Building Materials Price Inflation - April 2000

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The Labor Department’s construction materials composite price index rose by 0.4% between February and March of this year. This brought the March 2000 composite index to a level 2.4% above its reading for the third month of 1999.

May 08, 2000
  Jan-00 Feb-00 Mar-00 Annual % Change

1999
Annual % Change

2000
Annual % Change

2001
Total Construction Materials 143.9 144.4 145.0 1.0 1.4 1.7
Lumber 188.2 189.1 188.0 4.8 2.8 3.4
Structural Steel 141.8 141.8 142.0 1.5 2.5 1.6
Gypsum 227.5 229.9 221.5 17.1 5.5 3.0
Concrete 145.0 144.7 145.2 2.6 2.2 2.5
Roofing 93.8 93.7 93.7 -1.0 1.3 0.6
Ceramic Tile 133.6 133.5 134.4 0.4 -0.7 0.5
Historical Data: U.S. Bureau of Labor Statistics

Forecast: Professional Builder

The Labor Department’s construction materials composite price index rose by 0.4% between February and March of this year. This brought the March 2000 composite index to a level 2.4% above its reading for the third month of 1999. On an annual average basis, the construction materials price index moved up 1.0% between 1998 and 1999 after declining by 0.5% over the previous year, so the current inflation rate represents a significant acceleration above the 1998-1999 trends.

After the inflation rate for gypsum products soared more than 17% higher during 1999, prices finally stabilized during the first quarter of this year. The price index for this volatile product group fell 3.7% between February and March, following no change in the first month of the new year and only a modest increase during February. Average prices this March were 11.8% higher than in March 1999 -- still a significant increase, but well below the 23.1% gain registered between December 1998 and December 1999.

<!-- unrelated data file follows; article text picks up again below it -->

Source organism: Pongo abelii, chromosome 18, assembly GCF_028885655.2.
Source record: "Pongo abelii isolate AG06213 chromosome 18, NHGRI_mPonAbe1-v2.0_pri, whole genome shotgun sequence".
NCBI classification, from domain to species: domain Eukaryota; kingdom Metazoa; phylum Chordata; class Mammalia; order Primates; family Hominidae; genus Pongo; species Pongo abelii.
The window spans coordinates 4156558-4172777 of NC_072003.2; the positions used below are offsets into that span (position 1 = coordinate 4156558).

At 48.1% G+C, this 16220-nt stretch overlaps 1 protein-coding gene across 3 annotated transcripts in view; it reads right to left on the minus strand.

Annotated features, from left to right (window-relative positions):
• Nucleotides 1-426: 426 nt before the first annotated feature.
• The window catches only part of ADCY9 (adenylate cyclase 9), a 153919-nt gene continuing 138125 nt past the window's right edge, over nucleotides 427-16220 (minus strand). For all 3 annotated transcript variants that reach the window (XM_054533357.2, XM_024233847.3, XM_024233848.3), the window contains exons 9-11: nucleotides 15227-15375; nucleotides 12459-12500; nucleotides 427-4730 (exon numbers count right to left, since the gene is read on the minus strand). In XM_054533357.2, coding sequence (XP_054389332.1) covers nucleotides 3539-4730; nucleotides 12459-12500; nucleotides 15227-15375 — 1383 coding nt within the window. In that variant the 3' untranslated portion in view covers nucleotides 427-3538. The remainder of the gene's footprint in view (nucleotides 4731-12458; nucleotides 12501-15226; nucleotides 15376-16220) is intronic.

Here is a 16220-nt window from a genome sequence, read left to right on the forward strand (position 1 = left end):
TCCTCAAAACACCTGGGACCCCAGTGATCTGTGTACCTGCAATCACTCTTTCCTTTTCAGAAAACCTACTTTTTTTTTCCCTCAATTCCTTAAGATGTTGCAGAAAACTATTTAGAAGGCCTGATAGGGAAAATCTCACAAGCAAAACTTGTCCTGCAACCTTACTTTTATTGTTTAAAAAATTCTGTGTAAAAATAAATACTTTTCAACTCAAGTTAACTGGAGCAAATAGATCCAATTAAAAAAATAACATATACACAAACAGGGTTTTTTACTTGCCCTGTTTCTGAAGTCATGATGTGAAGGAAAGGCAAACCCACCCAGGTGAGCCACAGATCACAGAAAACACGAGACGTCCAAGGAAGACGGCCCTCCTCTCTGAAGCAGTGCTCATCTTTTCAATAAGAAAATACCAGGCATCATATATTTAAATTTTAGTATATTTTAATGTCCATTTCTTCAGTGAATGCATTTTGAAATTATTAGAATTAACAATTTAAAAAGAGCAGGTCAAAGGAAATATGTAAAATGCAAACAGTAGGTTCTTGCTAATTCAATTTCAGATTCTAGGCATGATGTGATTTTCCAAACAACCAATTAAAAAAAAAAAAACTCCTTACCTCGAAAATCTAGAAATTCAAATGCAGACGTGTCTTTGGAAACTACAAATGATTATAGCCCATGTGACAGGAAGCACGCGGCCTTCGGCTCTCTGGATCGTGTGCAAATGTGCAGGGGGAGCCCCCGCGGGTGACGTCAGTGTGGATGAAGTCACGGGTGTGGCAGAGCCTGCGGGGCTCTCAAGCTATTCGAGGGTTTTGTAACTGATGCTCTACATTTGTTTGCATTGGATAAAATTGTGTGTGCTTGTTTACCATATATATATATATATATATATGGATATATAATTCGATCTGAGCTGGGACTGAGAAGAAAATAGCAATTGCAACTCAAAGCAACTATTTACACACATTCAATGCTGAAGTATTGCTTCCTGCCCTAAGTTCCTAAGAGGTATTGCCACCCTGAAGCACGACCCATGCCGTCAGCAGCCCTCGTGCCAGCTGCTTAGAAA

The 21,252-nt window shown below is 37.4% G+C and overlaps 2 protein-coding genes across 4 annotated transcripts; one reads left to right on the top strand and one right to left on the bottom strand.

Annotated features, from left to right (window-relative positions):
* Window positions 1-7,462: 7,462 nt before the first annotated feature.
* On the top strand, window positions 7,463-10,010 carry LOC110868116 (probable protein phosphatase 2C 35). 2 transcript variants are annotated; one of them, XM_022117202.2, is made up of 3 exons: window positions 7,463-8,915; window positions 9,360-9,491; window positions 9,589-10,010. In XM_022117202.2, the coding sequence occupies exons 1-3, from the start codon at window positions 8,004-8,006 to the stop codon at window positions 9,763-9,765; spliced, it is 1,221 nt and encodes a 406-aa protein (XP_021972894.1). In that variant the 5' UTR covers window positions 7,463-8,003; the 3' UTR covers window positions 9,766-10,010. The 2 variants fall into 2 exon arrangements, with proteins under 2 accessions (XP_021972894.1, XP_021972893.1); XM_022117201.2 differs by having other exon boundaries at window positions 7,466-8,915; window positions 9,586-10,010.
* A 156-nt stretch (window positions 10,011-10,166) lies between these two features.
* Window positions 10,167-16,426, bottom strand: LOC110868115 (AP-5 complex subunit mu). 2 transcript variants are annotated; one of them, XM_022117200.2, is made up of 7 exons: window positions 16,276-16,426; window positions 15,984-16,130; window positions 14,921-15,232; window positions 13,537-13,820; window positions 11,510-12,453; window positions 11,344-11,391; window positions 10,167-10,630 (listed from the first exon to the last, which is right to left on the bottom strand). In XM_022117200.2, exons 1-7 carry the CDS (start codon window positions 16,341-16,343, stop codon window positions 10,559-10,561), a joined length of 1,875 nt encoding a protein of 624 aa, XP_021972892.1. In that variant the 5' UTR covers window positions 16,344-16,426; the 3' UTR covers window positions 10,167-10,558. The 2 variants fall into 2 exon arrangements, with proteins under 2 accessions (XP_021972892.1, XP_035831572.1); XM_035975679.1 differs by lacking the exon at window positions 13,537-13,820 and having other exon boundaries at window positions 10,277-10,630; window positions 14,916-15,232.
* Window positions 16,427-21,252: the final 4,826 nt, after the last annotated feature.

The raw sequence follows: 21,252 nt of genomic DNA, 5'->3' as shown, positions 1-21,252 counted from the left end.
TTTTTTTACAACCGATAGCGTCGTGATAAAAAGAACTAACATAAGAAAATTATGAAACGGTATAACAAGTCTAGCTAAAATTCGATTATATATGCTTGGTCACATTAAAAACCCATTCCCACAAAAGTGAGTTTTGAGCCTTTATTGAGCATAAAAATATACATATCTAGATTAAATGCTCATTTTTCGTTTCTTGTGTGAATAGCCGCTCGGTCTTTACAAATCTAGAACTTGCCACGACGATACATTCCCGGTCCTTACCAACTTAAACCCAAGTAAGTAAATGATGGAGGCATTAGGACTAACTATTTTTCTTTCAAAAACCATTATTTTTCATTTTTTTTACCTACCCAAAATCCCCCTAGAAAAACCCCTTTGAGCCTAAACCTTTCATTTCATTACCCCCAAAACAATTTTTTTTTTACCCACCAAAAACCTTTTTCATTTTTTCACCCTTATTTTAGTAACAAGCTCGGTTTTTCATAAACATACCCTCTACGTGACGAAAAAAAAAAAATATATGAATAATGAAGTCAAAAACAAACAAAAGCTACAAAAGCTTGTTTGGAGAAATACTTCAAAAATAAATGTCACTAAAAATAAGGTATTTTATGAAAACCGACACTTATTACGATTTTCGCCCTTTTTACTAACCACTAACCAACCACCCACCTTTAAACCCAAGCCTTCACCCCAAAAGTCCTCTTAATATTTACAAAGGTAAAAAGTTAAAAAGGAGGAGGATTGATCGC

Average lumber prices also moved lower during March after rising steadily throughout most of the past year. The 0.6% February-to-March dip left average lumber prices just 1.1% higher this March than during March 1999. Lumber prices during the first quarter of this year were 3.7% above the first-quarter 1999 level, after rising by an average of just under 5% for full-year 1999.

Average roofing material prices were unchanged in March, but declined by 0.2% between the final quarter of 1999 and the first quarter of this year - despite the impact of higher oil prices on the cost of producing asphalt shingles. Prices during the first three months of 2000 averaged 1.6% more than over January-March 1999. The average price for fabricated structural metal used in building construction was 0.8% higher during the first three months of 2000 than during the fourth quarter of last year. Inflation in metal product prices continues to accelerate - modestly, but steadily - with the first quarter average this year 3.0% higher than during the first three months of 1999 -- after registering only modest inflation of 1.5% for full-year 1999.

Average ready-mixed concrete prices have also begun to rise at a faster annual rate. Prices rose 0.3% between February and March of this year, and ended the first quarter of 2000 0.9% above their level in the final three months of 1999. Even ceramic tile product prices have started to show a little bit of inflation, rising an unusually sharp 0.7% between February and March. Tile prices were up a marginal 0.4% over full-year 1999, after falling sharply the year before and being essentially flat throughout 1996 and 1997. However, average tile prices during March of 2000 were already 0.4% higher than during the final months of 1999.

Also See:

Housing Starts

Consumer Confidence by Region

New Residential Building Permits by Region

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